FRENCH CAMP — About 200 feet above Nick Mussi’s tomato field a black speck buzzes in the sky taking pictures and collecting data. After 20 minutes it lands, bringing a wealth of information about the state of Mussi’s crop.
“[We’ll look] to see the different places, the crop vigor. There’s a lot of variation in one field,” Mussi said.
Mussi asked tech company Farm Solutions to bring its unmanned aerial vehicle, or drone, to his farm to show him how it works and what it can tell him about his crop. After just a couple of trips over the 80-acre field, the drone had collected more data about the tomatoes in a couple of hours than Mussi could have collected if he’d walked the field himself.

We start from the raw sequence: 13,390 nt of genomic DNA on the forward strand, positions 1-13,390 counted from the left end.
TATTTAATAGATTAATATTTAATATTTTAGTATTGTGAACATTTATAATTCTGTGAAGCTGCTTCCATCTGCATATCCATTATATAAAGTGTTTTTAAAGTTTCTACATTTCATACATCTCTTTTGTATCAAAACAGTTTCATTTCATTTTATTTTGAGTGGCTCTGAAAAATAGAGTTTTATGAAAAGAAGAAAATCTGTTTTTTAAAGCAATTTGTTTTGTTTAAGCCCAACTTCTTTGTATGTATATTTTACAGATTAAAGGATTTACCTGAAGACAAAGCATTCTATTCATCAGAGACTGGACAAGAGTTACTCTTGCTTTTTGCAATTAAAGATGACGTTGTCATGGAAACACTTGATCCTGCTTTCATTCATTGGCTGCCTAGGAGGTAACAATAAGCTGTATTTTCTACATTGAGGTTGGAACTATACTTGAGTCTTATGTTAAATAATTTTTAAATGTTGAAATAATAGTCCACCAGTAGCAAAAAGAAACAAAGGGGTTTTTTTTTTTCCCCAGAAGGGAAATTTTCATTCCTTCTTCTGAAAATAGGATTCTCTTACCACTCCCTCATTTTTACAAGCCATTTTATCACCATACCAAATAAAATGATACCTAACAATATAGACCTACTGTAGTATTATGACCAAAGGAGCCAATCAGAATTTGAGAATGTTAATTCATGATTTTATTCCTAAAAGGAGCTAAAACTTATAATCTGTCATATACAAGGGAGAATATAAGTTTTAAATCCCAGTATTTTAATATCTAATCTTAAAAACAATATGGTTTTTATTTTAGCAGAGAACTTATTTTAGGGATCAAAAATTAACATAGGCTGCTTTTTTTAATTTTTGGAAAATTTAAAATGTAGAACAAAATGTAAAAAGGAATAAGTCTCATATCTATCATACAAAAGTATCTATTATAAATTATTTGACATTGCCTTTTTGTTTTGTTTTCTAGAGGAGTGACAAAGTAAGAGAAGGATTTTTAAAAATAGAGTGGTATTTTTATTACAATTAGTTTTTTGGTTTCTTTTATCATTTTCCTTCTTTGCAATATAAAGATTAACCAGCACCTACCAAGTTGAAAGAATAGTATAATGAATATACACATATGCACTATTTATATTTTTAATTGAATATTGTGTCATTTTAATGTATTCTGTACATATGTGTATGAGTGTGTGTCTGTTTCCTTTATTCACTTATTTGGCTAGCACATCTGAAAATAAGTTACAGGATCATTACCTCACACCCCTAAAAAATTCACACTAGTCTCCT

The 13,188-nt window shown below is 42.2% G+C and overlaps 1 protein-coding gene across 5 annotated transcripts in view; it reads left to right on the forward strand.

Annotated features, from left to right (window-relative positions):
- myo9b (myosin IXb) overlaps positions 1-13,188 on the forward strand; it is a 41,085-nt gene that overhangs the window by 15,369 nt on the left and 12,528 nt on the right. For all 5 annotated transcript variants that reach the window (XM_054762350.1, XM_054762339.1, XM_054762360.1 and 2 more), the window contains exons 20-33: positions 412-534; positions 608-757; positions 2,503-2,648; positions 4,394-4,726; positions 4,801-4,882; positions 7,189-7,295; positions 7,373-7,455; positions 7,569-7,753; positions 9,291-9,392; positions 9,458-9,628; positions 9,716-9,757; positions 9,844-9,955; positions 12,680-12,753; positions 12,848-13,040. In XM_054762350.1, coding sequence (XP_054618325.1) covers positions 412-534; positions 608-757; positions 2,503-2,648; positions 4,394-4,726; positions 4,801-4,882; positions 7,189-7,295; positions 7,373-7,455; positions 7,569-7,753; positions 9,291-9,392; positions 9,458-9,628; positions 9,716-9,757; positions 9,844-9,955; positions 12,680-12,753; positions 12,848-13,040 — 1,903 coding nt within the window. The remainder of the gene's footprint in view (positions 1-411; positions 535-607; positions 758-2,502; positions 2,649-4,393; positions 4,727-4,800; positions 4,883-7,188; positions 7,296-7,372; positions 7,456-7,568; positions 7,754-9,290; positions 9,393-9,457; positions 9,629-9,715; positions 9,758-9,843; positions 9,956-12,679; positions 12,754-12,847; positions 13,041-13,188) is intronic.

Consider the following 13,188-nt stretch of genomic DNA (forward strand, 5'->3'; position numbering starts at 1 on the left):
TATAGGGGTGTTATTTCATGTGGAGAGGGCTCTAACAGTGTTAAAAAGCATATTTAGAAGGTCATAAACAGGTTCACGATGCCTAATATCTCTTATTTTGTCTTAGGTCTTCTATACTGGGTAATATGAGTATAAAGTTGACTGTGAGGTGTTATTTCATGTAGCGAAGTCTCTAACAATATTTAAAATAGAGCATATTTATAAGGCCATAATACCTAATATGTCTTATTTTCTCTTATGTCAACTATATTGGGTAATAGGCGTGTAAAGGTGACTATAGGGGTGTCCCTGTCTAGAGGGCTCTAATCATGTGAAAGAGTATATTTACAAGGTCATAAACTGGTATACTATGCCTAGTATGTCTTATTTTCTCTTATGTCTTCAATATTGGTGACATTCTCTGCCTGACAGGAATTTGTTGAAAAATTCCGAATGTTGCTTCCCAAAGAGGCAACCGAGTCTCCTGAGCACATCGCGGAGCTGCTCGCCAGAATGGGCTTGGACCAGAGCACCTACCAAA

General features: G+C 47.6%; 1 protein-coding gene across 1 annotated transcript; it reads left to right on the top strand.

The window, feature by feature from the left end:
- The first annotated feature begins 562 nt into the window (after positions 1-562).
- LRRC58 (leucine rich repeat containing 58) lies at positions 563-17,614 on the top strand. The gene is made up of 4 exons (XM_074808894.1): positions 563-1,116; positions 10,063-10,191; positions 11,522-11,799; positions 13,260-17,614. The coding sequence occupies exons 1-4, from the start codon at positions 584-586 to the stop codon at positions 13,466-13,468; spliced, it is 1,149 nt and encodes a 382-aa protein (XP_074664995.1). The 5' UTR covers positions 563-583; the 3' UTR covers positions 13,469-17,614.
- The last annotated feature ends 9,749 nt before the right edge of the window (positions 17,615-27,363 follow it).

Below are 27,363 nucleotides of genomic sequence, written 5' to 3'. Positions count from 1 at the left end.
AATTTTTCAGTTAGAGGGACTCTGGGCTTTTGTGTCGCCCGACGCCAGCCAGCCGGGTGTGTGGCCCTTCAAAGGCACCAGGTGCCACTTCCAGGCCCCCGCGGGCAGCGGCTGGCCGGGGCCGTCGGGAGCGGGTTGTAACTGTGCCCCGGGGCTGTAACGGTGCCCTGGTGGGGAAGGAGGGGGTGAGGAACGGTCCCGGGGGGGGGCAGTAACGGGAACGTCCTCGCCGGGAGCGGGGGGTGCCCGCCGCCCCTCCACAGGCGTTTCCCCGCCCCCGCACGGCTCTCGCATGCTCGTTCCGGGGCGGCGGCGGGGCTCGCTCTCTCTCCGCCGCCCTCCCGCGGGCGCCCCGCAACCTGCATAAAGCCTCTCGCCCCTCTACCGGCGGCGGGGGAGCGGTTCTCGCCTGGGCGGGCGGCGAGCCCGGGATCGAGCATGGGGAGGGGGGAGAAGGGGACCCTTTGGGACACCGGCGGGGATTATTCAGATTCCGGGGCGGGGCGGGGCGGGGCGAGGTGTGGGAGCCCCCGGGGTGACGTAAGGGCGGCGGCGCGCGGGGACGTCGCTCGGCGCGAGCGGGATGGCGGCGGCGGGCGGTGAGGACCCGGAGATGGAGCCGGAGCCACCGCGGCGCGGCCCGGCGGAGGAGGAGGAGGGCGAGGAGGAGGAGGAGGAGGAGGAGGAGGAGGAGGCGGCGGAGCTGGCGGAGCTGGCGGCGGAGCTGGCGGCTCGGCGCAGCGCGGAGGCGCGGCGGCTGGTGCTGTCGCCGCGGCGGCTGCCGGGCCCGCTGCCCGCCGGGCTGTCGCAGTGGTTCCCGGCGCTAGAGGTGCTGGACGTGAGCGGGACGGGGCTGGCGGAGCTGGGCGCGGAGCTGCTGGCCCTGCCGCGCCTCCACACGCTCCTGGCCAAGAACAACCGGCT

“That would probably take all day,” Mussi said. “And you probably wouldn’t get as good a survey as they’re getting.”... Read More